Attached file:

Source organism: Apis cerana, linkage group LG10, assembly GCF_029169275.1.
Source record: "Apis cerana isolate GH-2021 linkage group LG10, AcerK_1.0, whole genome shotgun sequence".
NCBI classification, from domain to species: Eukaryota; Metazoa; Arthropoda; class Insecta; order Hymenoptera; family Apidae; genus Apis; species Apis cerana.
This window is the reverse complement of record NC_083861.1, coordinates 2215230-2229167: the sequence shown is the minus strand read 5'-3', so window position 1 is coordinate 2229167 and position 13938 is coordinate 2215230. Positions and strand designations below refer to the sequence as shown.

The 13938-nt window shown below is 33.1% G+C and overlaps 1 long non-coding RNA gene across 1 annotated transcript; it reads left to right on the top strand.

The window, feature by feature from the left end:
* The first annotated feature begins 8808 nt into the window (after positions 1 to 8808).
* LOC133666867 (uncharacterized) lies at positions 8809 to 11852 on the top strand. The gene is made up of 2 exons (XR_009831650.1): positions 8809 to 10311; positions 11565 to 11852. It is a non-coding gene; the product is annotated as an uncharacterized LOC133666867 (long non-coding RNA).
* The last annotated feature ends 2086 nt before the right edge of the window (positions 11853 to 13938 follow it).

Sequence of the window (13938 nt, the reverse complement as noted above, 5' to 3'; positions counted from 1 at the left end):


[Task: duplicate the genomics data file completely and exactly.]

Source organism: Apis cerana, linkage group LG10, assembly GCF_029169275.1.
Source record: "Apis cerana isolate GH-2021 linkage group LG10, AcerK_1.0, whole genome shotgun sequence".
NCBI classification, from domain to species: Eukaryota; Metazoa; Arthropoda; class Insecta; order Hymenoptera; family Apidae; genus Apis; species Apis cerana.
This window is the reverse complement of record NC_083861.1, coordinates 2215230-2229167: the sequence shown is the minus strand read 5'-3', so window position 1 is coordinate 2229167 and position 13938 is coordinate 2215230. Positions and strand designations below refer to the sequence as shown.

The 13938-nt window shown below is 33.1% G+C and overlaps 1 long non-coding RNA gene across 1 annotated transcript; it reads left to right on the top strand.

The window, feature by feature from the left end:
* The first annotated feature begins 8808 nt into the window (after positions 1 to 8808).
* LOC133666867 (uncharacterized) lies at positions 8809 to 11852 on the top strand. The gene is made up of 2 exons (XR_009831650.1): positions 8809 to 10311; positions 11565 to 11852. It is a non-coding gene; the product is annotated as an uncharacterized LOC133666867 (long non-coding RNA).
* The last annotated feature ends 2086 nt before the right edge of the window (positions 11853 to 13938 follow it).

Sequence of the window (13938 nt, the reverse complement as noted above, 5' to 3'; positions counted from 1 at the left end):